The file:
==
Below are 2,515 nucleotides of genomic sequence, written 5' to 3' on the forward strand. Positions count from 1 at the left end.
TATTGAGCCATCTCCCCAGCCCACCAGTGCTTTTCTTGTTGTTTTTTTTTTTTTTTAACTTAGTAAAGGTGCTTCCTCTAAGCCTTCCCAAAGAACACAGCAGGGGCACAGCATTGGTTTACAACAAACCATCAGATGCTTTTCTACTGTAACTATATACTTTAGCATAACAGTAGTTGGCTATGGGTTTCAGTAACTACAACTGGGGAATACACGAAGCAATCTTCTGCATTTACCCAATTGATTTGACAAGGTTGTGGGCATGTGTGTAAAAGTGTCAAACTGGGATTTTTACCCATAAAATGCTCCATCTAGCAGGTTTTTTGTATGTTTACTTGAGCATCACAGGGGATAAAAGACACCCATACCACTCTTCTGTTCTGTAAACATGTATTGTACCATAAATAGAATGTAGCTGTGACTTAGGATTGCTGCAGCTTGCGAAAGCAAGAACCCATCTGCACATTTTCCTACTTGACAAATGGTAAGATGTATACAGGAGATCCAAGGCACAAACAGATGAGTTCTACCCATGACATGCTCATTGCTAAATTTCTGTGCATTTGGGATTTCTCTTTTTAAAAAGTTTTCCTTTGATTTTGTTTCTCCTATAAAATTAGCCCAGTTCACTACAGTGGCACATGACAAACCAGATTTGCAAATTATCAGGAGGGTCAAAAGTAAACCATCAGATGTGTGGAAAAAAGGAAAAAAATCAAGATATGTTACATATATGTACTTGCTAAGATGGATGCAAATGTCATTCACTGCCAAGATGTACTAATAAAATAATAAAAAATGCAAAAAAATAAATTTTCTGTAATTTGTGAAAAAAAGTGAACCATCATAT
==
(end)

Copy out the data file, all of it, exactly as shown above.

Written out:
Below are 2,515 nucleotides of genomic sequence, written 5' to 3' on the forward strand. Positions count from 1 at the left end.
TATTGAGCCATCTCCCCAGCCCACCAGTGCTTTTCTTGTTGTTTTTTTTTTTTTTTAACTTAGTAAAGGTGCTTCCTCTAAGCCTTCCCAAAGAACACAGCAGGGGCACAGCATTGGTTTACAACAAACCATCAGATGCTTTTCTACTGTAACTATATACTTTAGCATAACAGTAGTTGGCTATGGGTTTCAGTAACTACAACTGGGGAATACACGAAGCAATCTTCTGCATTTACCCAATTGATTTGACAAGGTTGTGGGCATGTGTGTAAAAGTGTCAAACTGGGATTTTTACCCATAAAATGCTCCATCTAGCAGGTTTTTTGTATGTTTACTTGAGCATCACAGGGGATAAAAGACACCCATACCACTCTTCTGTTCTGTAAACATGTATTGTACCATAAATAGAATGTAGCTGTGACTTAGGATTGCTGCAGCTTGCGAAAGCAAGAACCCATCTGCACATTTTCCTACTTGACAAATGGTAAGATGTATACAGGAGATCCAAGGCACAAACAGATGAGTTCTACCCATGACATGCTCATTGCTAAATTTCTGTGCATTTGGGATTTCTCTTTTTAAAAAGTTTTCCTTTGATTTTGTTTCTCCTATAAAATTAGCCCAGTTCACTACAGTGGCACATGACAAACCAGATTTGCAAATTATCAGGAGGGTCAAAAGTAAACCATCAGATGTGTGGAAAAAAGGAAAAAAATCAAGATATGTTACATATATGTACTTGCTAAGATGGATGCAAATGTCATTCACTGCCAAGATGTACTAATAAAATAATAAAAAATGCAAAAAAATAAATTTTCTGTAATTTGTGAAAAAAAGTGAACCATCATAT